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Our 6 top tips for tenants on how to manage your garden this spring

Our 6 top tips for tenants on how to manage your garden this spring

Now that spring has arrived and we experience warmer temperatures, our gardens will start to grow and need regular maintenance.

In the majority of cases, much of the basic upkeep of a garden with a rental property tends to be the tenant’s responsibility. However, the Tenancy Agreement will usually confirm who is responsible and what they are expected to do, such as keeping the garden clear of rubbish, mowing the lawn and generally maintaining the garden to a reasonable standard in keeping with the time of year.

The latest Tenancy Dispute Scheme (TDS) garden maintenance poll confirms that there may be confusion surrounding who is responsible for garden upkeep. 74% of those surveyed believe it is the tenant’s responsibility, 13% felt that this is a mutual responsibility and 9% of those surveyed believed landlords are accountable.

To avoid confusion and ensure you are meeting your obligations, here are our 6 top tips that could help you avoid garden maintenance disputes:

1. First and foremost, read the garden clause in your Tenancy Agreement thoroughly and ask your Landlord or Agent if you require any clarifications with regards to any garden maintenance.

2. Discuss any garden care you need to address, for example, regularly mowing the lawn, watering plants where necessary and keeping the garden tidy throughout the tenancy.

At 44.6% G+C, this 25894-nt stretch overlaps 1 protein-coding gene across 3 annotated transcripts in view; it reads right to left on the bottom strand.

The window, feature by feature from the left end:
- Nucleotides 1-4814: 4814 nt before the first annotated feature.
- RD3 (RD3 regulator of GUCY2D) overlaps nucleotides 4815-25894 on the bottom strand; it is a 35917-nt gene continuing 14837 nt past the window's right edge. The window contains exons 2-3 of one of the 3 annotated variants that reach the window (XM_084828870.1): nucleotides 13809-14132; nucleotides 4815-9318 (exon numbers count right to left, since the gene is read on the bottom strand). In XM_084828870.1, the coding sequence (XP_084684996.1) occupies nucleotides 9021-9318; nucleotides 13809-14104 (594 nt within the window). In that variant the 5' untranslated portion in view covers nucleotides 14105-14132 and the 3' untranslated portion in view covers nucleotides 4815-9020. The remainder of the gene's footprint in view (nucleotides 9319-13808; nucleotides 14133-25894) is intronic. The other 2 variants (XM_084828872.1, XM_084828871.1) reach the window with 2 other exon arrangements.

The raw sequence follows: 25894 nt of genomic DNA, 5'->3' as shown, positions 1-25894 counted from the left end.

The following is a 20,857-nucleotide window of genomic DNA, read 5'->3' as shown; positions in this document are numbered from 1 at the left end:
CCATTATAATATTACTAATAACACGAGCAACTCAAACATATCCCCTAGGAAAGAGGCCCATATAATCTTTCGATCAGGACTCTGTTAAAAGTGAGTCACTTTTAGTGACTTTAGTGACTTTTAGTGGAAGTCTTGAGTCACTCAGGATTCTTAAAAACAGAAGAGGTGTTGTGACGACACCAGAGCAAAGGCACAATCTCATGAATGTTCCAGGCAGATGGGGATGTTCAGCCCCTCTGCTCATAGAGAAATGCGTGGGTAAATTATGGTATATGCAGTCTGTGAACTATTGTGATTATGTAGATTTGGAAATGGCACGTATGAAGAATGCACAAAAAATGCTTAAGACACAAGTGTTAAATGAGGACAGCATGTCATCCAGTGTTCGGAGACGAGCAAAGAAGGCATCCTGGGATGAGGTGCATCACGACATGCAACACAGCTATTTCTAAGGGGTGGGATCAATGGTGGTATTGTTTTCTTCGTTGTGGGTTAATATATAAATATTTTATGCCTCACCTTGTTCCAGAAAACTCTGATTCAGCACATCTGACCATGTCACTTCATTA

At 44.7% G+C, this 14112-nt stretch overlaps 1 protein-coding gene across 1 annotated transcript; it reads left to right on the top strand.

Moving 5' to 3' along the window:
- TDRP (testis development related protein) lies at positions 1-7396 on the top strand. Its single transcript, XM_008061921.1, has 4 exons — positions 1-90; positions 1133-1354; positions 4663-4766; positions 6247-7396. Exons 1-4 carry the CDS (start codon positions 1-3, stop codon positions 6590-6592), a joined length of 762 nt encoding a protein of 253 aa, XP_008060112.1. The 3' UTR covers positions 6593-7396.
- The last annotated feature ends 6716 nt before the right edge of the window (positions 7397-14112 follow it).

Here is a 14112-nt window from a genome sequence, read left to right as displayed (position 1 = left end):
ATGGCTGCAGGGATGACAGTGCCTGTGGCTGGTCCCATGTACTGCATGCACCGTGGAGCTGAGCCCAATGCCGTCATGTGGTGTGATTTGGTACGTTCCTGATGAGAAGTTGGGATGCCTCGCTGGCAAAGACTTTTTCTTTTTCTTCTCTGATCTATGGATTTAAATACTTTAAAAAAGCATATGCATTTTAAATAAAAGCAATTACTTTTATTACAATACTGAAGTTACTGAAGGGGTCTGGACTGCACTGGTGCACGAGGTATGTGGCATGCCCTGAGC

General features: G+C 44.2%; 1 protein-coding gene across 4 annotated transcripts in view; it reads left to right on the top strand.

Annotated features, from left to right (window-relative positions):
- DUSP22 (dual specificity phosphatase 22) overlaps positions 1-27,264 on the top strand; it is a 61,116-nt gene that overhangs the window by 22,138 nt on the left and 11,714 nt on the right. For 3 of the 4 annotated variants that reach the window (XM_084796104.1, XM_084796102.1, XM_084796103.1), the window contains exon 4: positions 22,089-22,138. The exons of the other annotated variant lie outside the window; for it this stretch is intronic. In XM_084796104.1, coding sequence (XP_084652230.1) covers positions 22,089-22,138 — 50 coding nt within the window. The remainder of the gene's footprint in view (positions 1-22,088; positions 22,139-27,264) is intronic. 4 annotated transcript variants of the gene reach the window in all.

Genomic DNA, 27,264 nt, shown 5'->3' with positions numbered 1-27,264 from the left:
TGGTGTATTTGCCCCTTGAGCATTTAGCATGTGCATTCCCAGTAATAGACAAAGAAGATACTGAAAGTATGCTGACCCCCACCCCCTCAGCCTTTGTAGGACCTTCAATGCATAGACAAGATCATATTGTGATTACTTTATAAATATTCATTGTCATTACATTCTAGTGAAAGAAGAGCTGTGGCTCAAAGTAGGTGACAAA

3. If you would like to make any changes to the garden then detail any works you would like to undertake in writing; don’t assume your Landlord will agree. Always wait for confirmation in writing from them before you proceed with any works.

4. If you notice any damage during your tenancy, such as broken fencing, then inform your Landlord/Agent immediately, so it doesn’t become a bigger issue later down the line.

5. Check if your Landlords are supplying garden tools/equipment for you to use. If not, it’s your responsibility as Tenants to have the correct equipment to carry out garden tasks, such as mowing lawns/weeding etc.

6. Check the condition of the garden at the start and end of the tenancy. A good inventory and schedule will detail the gardens condition with photos, which can be used as a reference during the tenancy and at check out.

For more information visit our tenant information page, where you will be able to find further useful information for tenants or, alternatively, contact your local branch to discuss how Stags can assist you.